(Regarding article “Ethiopian human rights bill stalls,” June 26.) The administration and Sen. James InhofeJames InhofeTaiwan deserves to participate in United Nations Optimism rising for infrastructure deal Repeal of Obama drilling rule stalls in the Senate MORE (R-Okla.) have made the right decision on H.R. 2003 as it stands now.
When Rep. Chris Smith (R-N.J.) was chairman of the Africa subcommittee of House Foreign Affairs, the Ethiopia human rights bill was demanding the release of the jailed Coalition for Unity and Democracy members and an investigation. The bill was killed in committee by Rep. Donald Payne (D-N.J.) and other Democrats, who claimed there was a negotiation under way for the release of the jailed opposition members — who, by the way, were released.
Later, as chairman of the subcommittee, Rep. Payne revived the bill when Ethiopia started cracking down on the impending threat of Islamists in Somalia and the Ogaden region. The intent of the bill was transformed.
This is a classic example of U.S. foreign policymaking going amok, and why America is increasingly becoming a dreaded country among people in the Third World.
Our policymakers need to see beyond 25 or so people in their districts and instead focus on the millions who live in these countries and resent such infringements on their nations’ sanctity and sovereignty.
Fix VAWA before mulling expansion
From Terri Lynn Tersak, president and CEO, True Equality Network
Sens. Joseph Biden (D-Del.) and Richard Lugar’s (R-Ind.) op-ed “We Must Confront Violence Against Women” (June 18) grossly misrepresents the context and size of the problem of violence against women, both in America and internationally. America has aggressively confronted domestic violence since 1975. We must now confront problems the Violence Against Women Act (VAWA) has created in criminal and civil family law, and remove insipid gender misrepresentations driving inappropriate policy and unfair jurisprudence.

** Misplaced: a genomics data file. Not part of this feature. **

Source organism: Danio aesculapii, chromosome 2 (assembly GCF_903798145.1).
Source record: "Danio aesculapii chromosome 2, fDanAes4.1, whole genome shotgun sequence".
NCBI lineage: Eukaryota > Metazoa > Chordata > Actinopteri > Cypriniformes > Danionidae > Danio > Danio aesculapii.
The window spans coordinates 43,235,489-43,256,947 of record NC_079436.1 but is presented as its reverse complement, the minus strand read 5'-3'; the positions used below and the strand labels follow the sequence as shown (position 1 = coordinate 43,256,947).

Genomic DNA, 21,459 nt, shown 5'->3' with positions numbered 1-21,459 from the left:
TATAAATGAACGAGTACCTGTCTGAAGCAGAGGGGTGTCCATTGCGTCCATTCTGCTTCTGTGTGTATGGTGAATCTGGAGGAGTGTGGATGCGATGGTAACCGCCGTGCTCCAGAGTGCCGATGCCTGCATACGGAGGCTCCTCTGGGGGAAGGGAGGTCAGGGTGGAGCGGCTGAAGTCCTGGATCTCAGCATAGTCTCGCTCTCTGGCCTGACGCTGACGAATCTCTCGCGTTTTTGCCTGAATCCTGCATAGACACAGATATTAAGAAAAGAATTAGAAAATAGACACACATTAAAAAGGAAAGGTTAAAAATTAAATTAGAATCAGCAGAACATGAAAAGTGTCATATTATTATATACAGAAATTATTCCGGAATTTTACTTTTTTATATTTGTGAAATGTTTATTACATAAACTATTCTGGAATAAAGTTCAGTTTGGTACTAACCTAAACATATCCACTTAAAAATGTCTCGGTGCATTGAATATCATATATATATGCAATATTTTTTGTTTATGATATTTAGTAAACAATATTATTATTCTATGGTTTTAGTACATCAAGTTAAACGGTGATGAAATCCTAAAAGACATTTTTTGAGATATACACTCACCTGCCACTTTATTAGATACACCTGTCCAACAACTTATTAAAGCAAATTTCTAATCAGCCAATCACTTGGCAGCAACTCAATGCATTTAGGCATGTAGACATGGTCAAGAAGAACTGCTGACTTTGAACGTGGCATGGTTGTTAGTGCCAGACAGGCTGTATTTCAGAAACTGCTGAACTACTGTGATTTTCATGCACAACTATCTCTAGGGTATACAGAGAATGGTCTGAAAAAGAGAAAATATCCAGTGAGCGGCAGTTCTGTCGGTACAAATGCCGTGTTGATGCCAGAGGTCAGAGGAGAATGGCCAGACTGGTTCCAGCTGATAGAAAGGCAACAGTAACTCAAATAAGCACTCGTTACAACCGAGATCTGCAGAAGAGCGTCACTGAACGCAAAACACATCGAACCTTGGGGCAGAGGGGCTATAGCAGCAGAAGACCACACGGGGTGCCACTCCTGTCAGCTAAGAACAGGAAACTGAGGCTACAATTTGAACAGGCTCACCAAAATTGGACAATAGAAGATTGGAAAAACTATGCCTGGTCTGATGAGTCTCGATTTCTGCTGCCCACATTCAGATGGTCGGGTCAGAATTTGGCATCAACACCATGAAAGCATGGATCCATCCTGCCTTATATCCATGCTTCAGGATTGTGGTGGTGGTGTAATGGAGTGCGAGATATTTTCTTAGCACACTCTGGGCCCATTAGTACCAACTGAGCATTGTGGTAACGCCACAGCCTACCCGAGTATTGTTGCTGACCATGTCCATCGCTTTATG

VAWA is ineffective and fraud-ridden. Consistent historical decreases in domestic violence and intimate partner homicide rates that occurred since 1975 have not accelerated since passage of VAWA in 1994. The Department of Justice’s Office of the Inspector General documented much fraud and waste by VAWA grantees. Moreover, True Equality Network’s recent investigations have documented abuse of women in shelters that receive VAWA and other federal funding sources.
No-drop arrest laws break up families over minor or false claims. One study found that 59 percent of allegations made could not be substantiated. False allegations are used for tactical reasons in divorces, and restraining orders are handed out like candy.
Statistical and philosophical myths in the senators’ op-ed parallel similar myths propounded by the American Bar Association’s Commission on Domestic Violence. Respecting Accuracy in Domestic Abuse Reporting(RADAR) recently issued a report finding that 17 of 19 ABA claims about domestic violence are misleading, unsupported or completely false.
Before International-VAWA (I-VAWA) can be considered, we must reform VAWA. Otherwise we risk making more enemies around the world than we already have.
FTA not on IRI agenda
From Alex Sutton, regional director of Latin American and Caribbean Programs, International Republican Institute
Your June 24 article “Courting the Black Caucus in Colombia,” erroneously leads the reader to believe that the International Republican Institute’s (IRI) efforts to assist Afro Colombian congressmen are a means to convince members of the Congressional Black Caucus to vote for the Colombian Free Trade Agreement.
IRI identified the need to help disenfranchised Afro Colombians in early 2005, well over a year before FTA negotiations concluded. Moreover, IRI signed the agreement with the U.S. Agency for International Development to assist Afro Colombians nearly a year before the 2006 U.S. election.
We were not then prescient enough to know that control of the House would switch from Republicans to Democrats — making the CBC such a powerful factor on Colombia and free trade.
IRI does not take a position on legislation, and the FTA has never been a part of our program.
Our program in Colombia helps elected officials acquire good governance skills, and the interaction of the CBC members and staff in this program has been invaluable to their Afro Colombian colleagues.